I will reveal to you today how to build a roof realistically over your head with simple means and the psychology of survival art.

Step by step, you build your fortress in the snow with me.

I will show you ways today that defy even ice and frost. Come on, let's get started!

Quick Overview of the Shelters

Here is a tabular overview of the different shelters with the relevant facts.

Type of Shelter Construction Time Material Requirement Insulation Sleeping Equipment Advantages Disadvantages Special Features
Lean-To Quick to medium Logs, branches, leaves, twigs, cord Low sleeping pad, sleeping bag Quick setup, flexible, spacious Windy, low insulation Additional securing towards the weather side
Leaf Hut Medium to long Branches, leaves, twigs High not mandatory Good insulation, inconspicuous, compact Longer construction time, risk of moisture Perfectly insulated, warm even without a sleeping bag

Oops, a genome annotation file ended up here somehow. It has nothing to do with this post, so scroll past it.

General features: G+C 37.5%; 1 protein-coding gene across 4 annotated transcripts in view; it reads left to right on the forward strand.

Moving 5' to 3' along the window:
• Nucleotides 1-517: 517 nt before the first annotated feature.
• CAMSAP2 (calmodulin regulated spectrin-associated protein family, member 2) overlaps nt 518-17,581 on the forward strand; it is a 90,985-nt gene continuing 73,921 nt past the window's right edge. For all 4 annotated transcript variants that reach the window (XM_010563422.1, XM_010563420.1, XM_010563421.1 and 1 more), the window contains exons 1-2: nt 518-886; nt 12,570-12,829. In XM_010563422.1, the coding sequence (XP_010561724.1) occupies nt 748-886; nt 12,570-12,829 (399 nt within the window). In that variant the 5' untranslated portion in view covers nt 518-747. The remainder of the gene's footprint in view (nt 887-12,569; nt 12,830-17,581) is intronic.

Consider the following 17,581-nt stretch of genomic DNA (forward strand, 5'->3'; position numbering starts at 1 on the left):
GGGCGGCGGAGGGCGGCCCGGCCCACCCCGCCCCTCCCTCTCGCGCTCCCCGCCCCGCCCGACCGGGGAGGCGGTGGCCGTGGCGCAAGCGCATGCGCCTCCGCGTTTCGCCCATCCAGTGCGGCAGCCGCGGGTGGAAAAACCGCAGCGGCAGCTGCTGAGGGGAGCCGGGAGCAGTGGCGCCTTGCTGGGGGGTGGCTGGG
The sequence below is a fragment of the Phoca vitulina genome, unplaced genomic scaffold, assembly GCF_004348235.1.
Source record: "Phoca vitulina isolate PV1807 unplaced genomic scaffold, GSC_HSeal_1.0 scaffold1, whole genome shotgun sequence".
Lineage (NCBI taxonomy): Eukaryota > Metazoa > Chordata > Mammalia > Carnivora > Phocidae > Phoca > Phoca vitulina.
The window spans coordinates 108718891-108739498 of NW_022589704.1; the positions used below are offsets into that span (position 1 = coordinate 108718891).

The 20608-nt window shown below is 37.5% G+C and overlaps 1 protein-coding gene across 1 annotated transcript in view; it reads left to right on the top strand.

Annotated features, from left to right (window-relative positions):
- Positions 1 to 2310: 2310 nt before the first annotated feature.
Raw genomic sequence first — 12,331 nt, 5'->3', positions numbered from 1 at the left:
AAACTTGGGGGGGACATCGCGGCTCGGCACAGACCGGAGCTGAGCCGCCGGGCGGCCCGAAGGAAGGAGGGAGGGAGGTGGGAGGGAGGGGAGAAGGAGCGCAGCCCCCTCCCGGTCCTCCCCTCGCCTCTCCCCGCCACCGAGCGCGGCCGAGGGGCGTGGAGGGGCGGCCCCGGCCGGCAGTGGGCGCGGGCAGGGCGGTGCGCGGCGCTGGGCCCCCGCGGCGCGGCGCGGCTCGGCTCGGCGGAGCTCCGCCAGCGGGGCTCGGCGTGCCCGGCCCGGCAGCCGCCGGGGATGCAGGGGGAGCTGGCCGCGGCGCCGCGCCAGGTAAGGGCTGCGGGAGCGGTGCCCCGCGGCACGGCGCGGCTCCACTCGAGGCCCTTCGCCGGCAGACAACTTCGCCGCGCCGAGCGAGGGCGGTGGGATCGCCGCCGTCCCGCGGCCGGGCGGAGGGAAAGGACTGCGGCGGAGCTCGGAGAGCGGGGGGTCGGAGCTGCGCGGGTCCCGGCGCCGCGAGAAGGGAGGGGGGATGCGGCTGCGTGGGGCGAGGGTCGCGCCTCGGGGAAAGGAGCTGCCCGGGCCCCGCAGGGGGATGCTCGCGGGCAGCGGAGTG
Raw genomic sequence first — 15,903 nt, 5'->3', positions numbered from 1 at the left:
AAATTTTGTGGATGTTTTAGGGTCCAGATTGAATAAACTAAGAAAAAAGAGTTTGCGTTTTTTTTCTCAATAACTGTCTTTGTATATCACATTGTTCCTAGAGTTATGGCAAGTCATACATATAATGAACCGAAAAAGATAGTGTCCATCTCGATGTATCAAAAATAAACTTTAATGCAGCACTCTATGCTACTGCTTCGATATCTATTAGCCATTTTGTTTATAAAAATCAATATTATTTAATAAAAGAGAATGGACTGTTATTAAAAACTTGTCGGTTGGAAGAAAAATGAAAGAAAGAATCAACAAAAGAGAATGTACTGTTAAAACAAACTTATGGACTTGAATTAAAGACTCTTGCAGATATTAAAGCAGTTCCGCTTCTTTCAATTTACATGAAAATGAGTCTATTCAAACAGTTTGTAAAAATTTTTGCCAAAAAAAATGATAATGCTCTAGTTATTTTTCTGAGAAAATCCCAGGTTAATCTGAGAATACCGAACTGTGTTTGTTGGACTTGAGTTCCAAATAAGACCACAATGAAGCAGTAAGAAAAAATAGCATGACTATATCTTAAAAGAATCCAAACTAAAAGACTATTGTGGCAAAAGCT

Wickiup Medium to long Stronger branches, leaves, moss, cord Medium sleeping pad, sleeping bag Sturdy, room for multiple people More elaborate setup Fire possible inside with appropriate size
Snow Cave Medium Snow, shovel High sleeping pad, sleeping bag Great insulation and protection Time-consuming, safety risks Air holes for breathing important, elevated sleeping position recommended
Igloo Medium to long Ice blocks, saw High sleeping pad, sleeping bag Great insulation and protection Technically demanding Air holes for breathing important, elevated sleeping position recommended
Tarp Shelter Quick Tarp, cord Low sleeping pad, sleeping bag Quick setup, water- and wind-resistant Low insulation Fire possible if hung high enough